Tuesday, May 15, 2007

Hare Krishna

I recently finished reading a book on the Hare Krishna movement that came out in the late 1980s called Monkey on a Stick (subtitled Murder, Madness and the Hare Krishna Movement). The book traces the history of the fundamentalist Hindu sect from its heady early days in the late 1960s, to the late 1980s when the movement was devastated by scandals including the possession of illegal guns, drug-running and child abuse at the New Vrindaban Krishna community in West Virginia.

This is one of 2 postings on the Hare Krishnas. The first will explain something of the history and philosophy of the movement while the second will be an analysis of how it all went so horribly wrong after the death of the movement's founder in 1977.

I have always been fascinated by the Krishnas because the essence of what they teach is so similar to fundamentalist Christianity, albeit without the saffron robes and vegetarian food, that it would seem to me to be completely unappealing to the counter-culture types that form the basis of its followers. Most initiated practitioners live according to strict rules taking vows to abstain from all forms of recreational drugs and intoxicants (including caffeine), from eating meat, fish and eggs, from gambling, and from all sexual relations except for purposes of procreation within marriage. For non-initiates how many of these rules to follow is left to one's own discretion, but these four 'regulative principles' remain as a standard. How this differs from main line fundamentalist protestantism is beyond me. Most Hindu Indians view the Hare Krishna movement with amusement and as a strictly American phenomenon, but the movement is based within Hinduism and takes a fundamentalist stance toward events in the Vedas and the Bhagavad-Gita, the text upon which the movement is based. The philosophy of the Krishnas can be summarized as follows (from the ISKCON web site):

“The Vedic scriptures state that spiritual life begins when one inquires into the nature of the absolute truth, the Supreme Godhead. Gaudiya Vaisnavas are monotheists and know the personality of Godhead as Krishna, the All-attractive. But it is also recognised that the Supreme has unlimited names such as Rama, Buddha, Vishnu, Jehovah, Allah, etc. The ultimate goal of Gaudiya Vaisnavism is to develop a loving relationship with the Supreme Godhead. The congregational chanting of the maha-mantra, Hare Krishna, Hare Krishna, Krishna Krishna, Hare Hare, Hare Rama, Hare Rama, Rama Rama, Hare Hare, as promoted by Sri Caitanya, is accepted by the Vedas as the most effective means of self-purification in this age. The Vedas describe the mantra as a prayer to the Lord, "Please Lord, engage me in Your service".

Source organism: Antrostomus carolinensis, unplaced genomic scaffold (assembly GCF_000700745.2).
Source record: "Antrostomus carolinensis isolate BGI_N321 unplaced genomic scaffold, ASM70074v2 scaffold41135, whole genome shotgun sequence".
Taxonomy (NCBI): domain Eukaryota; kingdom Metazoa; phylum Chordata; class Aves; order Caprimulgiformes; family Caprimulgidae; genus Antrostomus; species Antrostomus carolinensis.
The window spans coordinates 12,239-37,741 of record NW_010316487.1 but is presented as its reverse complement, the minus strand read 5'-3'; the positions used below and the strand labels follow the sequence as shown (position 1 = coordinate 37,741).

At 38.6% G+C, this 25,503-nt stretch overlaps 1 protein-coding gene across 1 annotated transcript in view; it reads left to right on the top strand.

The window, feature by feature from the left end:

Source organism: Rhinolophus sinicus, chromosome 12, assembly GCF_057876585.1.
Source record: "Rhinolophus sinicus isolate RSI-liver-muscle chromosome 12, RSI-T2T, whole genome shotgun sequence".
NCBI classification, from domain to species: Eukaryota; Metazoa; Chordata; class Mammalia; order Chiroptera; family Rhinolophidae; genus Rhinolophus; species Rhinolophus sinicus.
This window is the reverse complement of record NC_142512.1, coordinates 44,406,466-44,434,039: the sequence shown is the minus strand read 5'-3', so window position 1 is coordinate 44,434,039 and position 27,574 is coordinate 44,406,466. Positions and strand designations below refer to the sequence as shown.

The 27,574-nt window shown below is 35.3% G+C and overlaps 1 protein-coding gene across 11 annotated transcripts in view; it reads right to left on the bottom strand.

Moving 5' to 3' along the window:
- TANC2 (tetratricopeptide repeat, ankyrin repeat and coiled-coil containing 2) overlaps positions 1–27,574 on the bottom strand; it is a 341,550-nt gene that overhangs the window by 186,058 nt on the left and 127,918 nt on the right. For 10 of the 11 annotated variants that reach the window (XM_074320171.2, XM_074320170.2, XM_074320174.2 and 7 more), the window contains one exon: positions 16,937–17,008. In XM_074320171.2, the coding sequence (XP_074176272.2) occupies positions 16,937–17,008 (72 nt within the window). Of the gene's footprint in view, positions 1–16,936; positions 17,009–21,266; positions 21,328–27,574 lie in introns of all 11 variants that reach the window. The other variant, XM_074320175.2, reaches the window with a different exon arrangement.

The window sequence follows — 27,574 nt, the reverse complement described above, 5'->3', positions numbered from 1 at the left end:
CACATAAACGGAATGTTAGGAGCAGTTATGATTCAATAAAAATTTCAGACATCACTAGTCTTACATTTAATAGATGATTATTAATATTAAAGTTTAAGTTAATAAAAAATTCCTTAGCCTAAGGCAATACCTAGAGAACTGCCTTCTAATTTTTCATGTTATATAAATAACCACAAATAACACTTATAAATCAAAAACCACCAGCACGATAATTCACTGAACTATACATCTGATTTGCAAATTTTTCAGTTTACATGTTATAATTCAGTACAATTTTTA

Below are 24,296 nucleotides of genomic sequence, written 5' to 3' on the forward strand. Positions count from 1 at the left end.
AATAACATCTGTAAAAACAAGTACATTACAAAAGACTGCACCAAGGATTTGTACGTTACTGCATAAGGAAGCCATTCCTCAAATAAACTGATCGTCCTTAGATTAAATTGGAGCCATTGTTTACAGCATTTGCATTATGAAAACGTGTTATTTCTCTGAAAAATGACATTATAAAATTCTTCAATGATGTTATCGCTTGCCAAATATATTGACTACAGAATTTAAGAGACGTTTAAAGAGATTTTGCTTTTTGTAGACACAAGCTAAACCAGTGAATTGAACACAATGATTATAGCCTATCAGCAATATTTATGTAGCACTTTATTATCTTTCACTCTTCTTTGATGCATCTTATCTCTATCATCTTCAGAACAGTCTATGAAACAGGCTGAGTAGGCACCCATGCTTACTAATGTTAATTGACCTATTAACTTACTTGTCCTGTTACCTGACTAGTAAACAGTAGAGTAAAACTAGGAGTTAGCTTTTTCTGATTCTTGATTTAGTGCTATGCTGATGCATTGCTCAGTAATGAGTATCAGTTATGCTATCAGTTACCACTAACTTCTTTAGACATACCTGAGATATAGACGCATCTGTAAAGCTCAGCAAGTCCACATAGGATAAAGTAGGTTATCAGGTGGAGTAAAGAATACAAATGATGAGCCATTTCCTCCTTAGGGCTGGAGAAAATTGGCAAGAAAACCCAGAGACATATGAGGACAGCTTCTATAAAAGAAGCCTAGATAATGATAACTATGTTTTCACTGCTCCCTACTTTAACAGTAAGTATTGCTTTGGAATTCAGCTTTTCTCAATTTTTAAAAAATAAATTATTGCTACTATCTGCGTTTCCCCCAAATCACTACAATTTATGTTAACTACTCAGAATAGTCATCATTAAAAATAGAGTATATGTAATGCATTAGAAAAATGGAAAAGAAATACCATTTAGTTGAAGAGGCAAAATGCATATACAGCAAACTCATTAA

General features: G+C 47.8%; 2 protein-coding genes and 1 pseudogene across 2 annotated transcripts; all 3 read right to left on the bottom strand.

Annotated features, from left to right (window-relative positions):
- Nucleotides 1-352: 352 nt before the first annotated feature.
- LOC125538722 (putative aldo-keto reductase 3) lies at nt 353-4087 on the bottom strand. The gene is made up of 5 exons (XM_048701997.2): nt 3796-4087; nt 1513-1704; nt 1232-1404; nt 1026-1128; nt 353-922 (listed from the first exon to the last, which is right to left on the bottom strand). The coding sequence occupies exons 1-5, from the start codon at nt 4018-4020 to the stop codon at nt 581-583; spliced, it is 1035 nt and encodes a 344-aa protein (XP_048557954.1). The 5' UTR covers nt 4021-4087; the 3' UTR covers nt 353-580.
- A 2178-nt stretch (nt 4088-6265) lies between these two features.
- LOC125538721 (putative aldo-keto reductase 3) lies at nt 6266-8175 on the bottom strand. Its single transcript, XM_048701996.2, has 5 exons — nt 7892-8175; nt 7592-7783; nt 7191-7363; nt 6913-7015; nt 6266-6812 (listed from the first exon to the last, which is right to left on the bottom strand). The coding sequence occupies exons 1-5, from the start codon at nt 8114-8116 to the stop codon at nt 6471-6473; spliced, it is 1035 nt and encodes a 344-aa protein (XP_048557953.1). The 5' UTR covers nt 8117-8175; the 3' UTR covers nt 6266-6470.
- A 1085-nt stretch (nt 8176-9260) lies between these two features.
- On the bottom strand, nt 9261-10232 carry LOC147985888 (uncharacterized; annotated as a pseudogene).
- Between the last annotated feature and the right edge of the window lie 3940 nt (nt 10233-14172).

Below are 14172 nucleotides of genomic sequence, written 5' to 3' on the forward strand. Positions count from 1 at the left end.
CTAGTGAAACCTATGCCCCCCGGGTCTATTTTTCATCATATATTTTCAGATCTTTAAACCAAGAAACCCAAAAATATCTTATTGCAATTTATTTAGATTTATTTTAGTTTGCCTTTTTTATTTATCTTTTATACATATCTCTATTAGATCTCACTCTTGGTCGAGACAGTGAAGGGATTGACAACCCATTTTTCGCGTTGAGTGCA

The movement began in the United States when a 69 year old Hindu renunciant named Abhay Charan De Bhaktivedanta (the title Swami Prabhupada was given later by his followers) showed up in the United States in 1966, knowing no one with 49 rupees in his pocket (“Not even enough spending money for one day”). He was by all accounts a charismatic teacher who immediately attracted numerous disciples on the lower east side of New York where the movement’s first temple was founded. The movement experienced rapid growth from 1966 to 1968, where temples were established in New York, Los Angeles, San Francisco, Seattle, Montreal, and Santa Fe, New Mexico.

The problems began to arise when Prabhupada elevated a group of his most senior disciples to leadership positions where they immediately started plotting against each other and became drunk on their power. The next posting will discuss the financial structure of the Krishnas and how they justified dealing heroin and coke for the benefit of Lord Krishna.

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